First came the wildfire, then the discovery.
In 2003, the Cedar fire tore through the Los Caballos equestrian camp in Cuyamaca Rancho State Park. State officials later found that the area had once been an Indian village and burial ground –and declared that the camp would not be rebuilt.
Fast forward to this Saturday.
At 11 a.m., state park officials — joined by members of the Cuyamaca Equestrian Association and others — will stage a ribbon-cutting for the new Green Valley horse camp, a replacement spot for equine lovers who like to rough it.
“It’s an awesome little campground,” said Ernie Smith, association president. “I think it will be real popular.”
The state-managed camp is part of the existing Green Valley Campground, on state Route 79 and north of Descanso. Each of the 13 spots geared for horses includes two corrals.
Smith said the horse camp will be available for use starting in mid-September. More information is availablehere.
Blame wild horses for reigniting the free spirit of some ranch steeds that ran wild through parts of eastern Chula Vista Wednesday afternoon.
The mini-stampede through the suburban Eastlake neighborhood and rural areas, parts of which were broadcast live by television news helicopters, played out for about two hours before the horses were safely coaxed back into their pens.
No people, or animals, were hurt.
Abel Canales, a ranch hand at the OK Corral on Alta Road in Otay Mesa, believes the wild horses, possibly from Mexico, showed up at the ranch during the night. He suspects they coaxed about a dozen of the ranch’s horses out of their pens, and they started running free as a pack.
The group probably followed a canyon to eastern Chula Vista, mainly the Eastlake neighborhood, about three miles away, the 56-year-old ranch hand said.
“The horses somehow escaped from the pens where they were being held,” Canales said in an interview. The ranch is east of Donovan State Prison.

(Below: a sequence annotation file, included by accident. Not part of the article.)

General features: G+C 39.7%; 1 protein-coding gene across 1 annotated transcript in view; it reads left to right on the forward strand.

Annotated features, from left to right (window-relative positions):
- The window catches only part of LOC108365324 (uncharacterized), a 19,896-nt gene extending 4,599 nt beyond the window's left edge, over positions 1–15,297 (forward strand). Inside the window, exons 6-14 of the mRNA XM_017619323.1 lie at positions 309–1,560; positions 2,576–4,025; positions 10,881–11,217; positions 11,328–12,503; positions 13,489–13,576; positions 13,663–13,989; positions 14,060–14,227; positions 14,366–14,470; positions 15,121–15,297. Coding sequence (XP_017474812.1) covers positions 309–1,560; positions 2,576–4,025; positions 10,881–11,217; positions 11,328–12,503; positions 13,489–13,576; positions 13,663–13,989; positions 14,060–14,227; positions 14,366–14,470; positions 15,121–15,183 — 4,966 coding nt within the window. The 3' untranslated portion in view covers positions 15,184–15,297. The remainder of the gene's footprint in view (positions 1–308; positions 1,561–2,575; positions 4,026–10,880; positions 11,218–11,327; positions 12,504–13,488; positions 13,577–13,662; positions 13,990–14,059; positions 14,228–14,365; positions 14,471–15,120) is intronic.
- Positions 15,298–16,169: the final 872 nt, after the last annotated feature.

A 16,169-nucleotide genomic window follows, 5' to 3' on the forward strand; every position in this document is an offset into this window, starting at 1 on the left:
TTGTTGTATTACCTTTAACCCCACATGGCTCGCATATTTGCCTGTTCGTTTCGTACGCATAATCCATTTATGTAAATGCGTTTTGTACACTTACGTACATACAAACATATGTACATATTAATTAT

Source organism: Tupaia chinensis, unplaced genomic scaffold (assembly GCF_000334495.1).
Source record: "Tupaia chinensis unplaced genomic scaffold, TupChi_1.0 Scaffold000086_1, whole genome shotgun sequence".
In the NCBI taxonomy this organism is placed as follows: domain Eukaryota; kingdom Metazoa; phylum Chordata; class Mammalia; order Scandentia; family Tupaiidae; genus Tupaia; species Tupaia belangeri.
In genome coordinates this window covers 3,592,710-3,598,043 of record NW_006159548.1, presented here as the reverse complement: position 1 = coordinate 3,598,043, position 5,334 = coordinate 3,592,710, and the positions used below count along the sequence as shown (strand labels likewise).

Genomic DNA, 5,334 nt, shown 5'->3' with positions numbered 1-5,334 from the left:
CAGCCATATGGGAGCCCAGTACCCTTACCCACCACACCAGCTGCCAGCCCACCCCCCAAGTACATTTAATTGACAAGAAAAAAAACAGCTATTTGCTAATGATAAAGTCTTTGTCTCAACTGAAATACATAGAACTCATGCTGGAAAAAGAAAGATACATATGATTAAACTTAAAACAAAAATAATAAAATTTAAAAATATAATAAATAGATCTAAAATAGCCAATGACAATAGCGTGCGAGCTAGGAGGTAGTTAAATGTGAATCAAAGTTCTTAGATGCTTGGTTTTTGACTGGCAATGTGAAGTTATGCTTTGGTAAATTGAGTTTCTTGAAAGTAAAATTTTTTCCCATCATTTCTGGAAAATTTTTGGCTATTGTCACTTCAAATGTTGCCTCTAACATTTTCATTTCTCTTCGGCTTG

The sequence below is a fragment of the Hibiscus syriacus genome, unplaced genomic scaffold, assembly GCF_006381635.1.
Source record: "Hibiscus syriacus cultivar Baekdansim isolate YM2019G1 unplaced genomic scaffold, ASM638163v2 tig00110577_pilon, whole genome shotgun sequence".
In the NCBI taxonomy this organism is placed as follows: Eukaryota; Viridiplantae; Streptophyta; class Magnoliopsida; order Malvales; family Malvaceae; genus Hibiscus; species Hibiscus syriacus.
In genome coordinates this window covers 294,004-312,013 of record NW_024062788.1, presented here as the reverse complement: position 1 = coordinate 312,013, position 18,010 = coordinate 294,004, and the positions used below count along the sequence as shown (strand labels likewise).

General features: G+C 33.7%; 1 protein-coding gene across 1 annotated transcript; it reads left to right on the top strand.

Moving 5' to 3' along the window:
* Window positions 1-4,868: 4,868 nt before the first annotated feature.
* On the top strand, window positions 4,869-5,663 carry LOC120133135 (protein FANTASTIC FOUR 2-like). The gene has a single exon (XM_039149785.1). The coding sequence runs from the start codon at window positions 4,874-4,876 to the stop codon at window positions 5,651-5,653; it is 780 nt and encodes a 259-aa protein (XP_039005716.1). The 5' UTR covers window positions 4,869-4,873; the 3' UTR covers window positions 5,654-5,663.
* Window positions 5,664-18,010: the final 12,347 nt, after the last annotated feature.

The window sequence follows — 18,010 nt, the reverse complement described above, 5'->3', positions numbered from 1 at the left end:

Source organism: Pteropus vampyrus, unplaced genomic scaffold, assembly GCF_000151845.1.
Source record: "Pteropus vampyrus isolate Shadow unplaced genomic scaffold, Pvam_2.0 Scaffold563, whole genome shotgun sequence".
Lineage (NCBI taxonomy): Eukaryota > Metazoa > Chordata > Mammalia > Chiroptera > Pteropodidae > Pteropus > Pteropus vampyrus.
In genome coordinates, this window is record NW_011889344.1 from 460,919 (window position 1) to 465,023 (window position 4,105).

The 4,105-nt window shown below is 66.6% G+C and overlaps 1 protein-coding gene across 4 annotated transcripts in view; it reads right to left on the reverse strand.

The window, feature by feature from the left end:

Chula Vista police started receiving calls about the horses about 4:30 p.m. They dispatched two officers to make sure they did not create a traffic hazard on city streets, said Lt. Scott Arsenault.
Torah Harris, a 31-year-old high jumper at the Olympic Training Center, saw the horses make their way across the training center grounds on Olympic Parkway near Wueste Road and filmed them on his camera phone.
Soon he saw Canales and his horse gallop onto the grounds trying to round up the horses.
“He was a real cowboy,” Harris said.
The U.S. Border Patrol, Chula Vista Animal Control and the San Diego Humane Society also assisted in trying to round up the pack. At one point, two of the horses stopped on their own about a mile south of the Olympic Training Center. A Humane Society worker tried calming the horses before putting a rope around each of them.
Canales was finally able to rope the lead horse and guide the pack back to the OK Corral. “I felt like a cowboy out in the Old West,” said Canales, who has worked on ranches for about 30 years. He looked the part, as onlookers described him wearing a cowboy hat, sporting a bushy mustache and toting a lasso. Because the horses didn’t create traffic hazards or damage property, police consider the matter closed, Arsenault said.
Spring Garden Festival 2010 “Conservation in Bloom”
Contact: Elizabeth Ramos, 619‐985‐8337 or Susan Butler, 619‐992‐4189
Saturday, April 24, 2010
9 a.m. to 4 p.m.